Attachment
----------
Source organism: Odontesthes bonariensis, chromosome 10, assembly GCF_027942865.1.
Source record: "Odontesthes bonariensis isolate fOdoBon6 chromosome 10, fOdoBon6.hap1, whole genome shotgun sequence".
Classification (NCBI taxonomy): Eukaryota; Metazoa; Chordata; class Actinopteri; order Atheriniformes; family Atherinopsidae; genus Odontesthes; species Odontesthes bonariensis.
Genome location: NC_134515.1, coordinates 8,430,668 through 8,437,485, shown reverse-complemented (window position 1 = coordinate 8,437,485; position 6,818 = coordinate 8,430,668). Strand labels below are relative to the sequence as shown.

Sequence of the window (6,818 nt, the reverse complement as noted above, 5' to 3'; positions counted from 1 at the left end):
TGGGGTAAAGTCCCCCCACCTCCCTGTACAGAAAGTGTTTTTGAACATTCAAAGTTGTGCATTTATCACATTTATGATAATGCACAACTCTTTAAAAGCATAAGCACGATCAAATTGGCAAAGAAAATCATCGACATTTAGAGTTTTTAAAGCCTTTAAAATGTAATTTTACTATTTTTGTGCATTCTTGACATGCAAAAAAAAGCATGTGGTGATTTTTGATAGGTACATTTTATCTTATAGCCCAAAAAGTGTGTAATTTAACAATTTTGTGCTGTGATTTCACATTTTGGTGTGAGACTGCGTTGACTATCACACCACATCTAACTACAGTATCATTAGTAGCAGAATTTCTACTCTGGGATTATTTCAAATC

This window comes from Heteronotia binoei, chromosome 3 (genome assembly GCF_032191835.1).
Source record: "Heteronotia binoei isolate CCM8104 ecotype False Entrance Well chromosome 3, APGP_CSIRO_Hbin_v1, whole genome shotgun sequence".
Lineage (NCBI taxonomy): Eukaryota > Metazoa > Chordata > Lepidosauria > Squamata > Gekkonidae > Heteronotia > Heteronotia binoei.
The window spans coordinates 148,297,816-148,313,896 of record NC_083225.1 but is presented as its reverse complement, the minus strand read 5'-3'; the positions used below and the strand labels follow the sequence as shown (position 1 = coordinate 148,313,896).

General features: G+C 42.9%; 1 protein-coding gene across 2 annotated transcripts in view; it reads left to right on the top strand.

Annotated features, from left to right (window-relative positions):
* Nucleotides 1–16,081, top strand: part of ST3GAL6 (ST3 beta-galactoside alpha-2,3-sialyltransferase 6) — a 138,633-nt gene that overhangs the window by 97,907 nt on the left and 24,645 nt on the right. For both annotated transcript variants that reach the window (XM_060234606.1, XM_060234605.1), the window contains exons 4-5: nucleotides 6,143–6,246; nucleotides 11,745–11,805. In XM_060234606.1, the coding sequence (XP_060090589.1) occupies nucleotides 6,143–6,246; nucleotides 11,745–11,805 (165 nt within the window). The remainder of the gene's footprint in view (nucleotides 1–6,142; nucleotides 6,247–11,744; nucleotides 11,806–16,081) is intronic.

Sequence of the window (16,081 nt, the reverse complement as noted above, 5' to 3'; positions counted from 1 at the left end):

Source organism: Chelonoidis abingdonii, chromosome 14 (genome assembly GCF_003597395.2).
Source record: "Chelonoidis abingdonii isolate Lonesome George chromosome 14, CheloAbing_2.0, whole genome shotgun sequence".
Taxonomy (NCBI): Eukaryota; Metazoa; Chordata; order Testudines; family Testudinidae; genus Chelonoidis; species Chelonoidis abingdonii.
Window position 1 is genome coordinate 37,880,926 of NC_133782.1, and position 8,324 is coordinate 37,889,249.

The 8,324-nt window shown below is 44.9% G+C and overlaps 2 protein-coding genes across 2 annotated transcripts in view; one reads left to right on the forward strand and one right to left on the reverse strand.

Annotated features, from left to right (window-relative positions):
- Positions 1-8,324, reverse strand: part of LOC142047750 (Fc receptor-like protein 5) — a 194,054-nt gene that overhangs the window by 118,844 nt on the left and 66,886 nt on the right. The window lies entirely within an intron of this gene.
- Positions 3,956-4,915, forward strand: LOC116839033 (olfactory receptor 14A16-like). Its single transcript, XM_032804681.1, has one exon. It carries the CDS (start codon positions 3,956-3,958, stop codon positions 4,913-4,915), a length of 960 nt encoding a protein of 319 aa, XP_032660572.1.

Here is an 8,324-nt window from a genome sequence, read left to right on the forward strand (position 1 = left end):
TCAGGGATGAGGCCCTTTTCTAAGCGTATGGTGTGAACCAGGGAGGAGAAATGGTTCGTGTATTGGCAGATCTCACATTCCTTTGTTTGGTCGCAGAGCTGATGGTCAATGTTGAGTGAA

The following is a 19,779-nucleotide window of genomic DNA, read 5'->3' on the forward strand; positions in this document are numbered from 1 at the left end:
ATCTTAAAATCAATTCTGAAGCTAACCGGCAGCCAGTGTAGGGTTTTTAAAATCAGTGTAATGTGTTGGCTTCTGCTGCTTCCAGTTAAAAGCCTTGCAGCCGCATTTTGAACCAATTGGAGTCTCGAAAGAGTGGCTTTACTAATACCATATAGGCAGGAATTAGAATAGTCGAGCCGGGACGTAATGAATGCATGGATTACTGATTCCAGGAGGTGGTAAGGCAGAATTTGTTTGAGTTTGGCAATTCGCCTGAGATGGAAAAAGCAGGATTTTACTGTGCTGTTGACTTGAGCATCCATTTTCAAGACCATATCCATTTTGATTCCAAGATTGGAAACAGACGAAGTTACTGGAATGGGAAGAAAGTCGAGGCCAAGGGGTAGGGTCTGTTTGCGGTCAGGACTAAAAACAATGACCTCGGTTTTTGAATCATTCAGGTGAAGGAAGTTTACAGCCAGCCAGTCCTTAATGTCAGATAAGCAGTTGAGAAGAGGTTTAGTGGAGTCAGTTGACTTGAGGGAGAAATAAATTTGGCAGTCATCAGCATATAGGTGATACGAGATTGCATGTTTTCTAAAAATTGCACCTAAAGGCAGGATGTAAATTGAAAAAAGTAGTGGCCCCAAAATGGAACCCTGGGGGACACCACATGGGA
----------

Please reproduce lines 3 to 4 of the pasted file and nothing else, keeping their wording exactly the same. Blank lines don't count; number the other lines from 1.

Classification (NCBI taxonomy): Eukaryota; Metazoa; Chordata; class Actinopteri; order Atheriniformes; family Atherinopsidae; genus Odontesthes; species Odontesthes bonariensis.
Genome location: NC_134515.1, coordinates 8,430,668 through 8,437,485, shown reverse-complemented (window position 1 = coordinate 8,437,485; position 6,818 = coordinate 8,430,668). Strand labels below are relative to the sequence as shown.